Learning disability (LD) is a disorder that interferes with a person’s ability to listen, think, read, write or do mathematical calculations and is linked to psychological processes involved in understanding or using language. It can manifest itself very differently from one child to another, as each person is unique. One child may struggle with reading and writing, while another loves reading but can’t understand math.
LD is not caused by a problem with intelligence or motivation and does not include learning problems that are the result of physical disability (like vision or hearing disabilities).
LD is a much bigger problem in the US than people realize. According to statistics from 2011, 5 percent of US school age children were diagnosed with learning disabilities. The same survey suggests that an additional 15 percent or more of students struggle due to unidentified and unaddressed learning and attention issues1.
According to the National Center for Learning Disabilities2, only 12 to 26 percent of high school students with LD received average or above-average scores on math and reading assessments. Among students without LD, the rate is 50 percent. Thirty three percent of kids with LD have been held back a grade, and 50 percent were suspended or expelled from school in 2011.
Homeopathy is a powerful tool that addresses youth LD with much success. And while these cases should be classically approached, taking into account the person as a whole to include mental, emotional and physical symptoms in order to find the correct constitutional remedy, we do see in practice some remedies that stand out and are more prevalent in LD cases, such as Alumina, Bar-C., Calcarea, Calcarea phos., Phosphorus and Ph-Ac.
Case of a 12-year-old girl with learning disabilities
A girl I’ll refer to as Jackie was brought to my clinic by her mother looking for help with learning disabilities. School, homework and exams were always a struggle. Her grades were lower than most of her classmates and she had a tutor for homework three days a week.
My impression of Jackie was one of a very intelligent, outgoing young woman. She sat very close to her mom, a bit clingy, yet she was talkative and quite engaging throughout the appointment. She seemed to have mastered conversational skills at her young age. She gave me a hug at the end of the appointment as they were leaving.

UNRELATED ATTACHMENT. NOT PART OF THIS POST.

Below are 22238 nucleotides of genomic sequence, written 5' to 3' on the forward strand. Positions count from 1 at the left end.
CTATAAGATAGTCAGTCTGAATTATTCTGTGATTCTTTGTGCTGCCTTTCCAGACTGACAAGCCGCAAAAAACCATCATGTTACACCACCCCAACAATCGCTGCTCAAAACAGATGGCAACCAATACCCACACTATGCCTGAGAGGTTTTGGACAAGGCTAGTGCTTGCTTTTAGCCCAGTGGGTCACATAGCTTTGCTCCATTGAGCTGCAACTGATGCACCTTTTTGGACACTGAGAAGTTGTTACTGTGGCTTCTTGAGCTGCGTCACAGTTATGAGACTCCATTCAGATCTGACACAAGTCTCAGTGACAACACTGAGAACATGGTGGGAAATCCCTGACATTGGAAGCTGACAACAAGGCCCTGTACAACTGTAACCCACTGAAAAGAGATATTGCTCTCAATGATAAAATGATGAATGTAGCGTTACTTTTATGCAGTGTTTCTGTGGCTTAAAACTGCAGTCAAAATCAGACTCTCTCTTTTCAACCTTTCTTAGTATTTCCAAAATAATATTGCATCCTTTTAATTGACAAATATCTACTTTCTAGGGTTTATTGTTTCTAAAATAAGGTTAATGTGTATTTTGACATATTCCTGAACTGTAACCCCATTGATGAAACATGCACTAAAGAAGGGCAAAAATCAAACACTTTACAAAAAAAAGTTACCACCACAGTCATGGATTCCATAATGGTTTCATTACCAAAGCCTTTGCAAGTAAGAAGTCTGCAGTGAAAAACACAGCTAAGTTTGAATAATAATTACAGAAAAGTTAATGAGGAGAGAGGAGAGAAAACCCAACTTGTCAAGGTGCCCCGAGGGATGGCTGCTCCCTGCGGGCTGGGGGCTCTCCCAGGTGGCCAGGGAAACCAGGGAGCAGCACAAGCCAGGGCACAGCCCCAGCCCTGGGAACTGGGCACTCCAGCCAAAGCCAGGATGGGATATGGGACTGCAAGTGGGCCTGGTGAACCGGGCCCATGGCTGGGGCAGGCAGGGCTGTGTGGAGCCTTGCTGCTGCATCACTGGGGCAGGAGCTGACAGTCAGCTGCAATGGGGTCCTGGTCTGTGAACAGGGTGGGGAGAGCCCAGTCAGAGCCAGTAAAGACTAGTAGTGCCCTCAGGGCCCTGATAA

Jackie’s height is average for her age group, and she is on the slimmer side. She has not started puberty yet. She uses her hands in an animated way while talking.
There’s a family history of diabetes and hypertension on the father’s side and cancer on the mother’s side.
Jackie describes her learning disabilities as “my brain doesn’t get it”, both for math and reading. She can read and understand a paragraph, or a sentence, and then it evaporates out of her head. “It’s just not there anymore”. As a result, she would need to read the same sentence over and over again many times. In math her problem is described as “not getting it”. Especially in class when it’s noisy, it’s hard for her to concentrate.
Jackie is very anxious. Her biggest fear is that something will happen to her parents. Her father travels often and she will cry each time he leaves, afraid that he will die and not come back. She cried and threw a tantrum to prevent her mother from washing the windows in the house because she was afraid the mother, climbing on a ladder, would fall and die.
Jackie also fears monsters when she’s in bed at night. She believes they are under her bed. She covers herself over her head as she falls asleep. Her sleep is restless as she moves a lot. She says she can hear her parents talk in the house even after she falls asleep.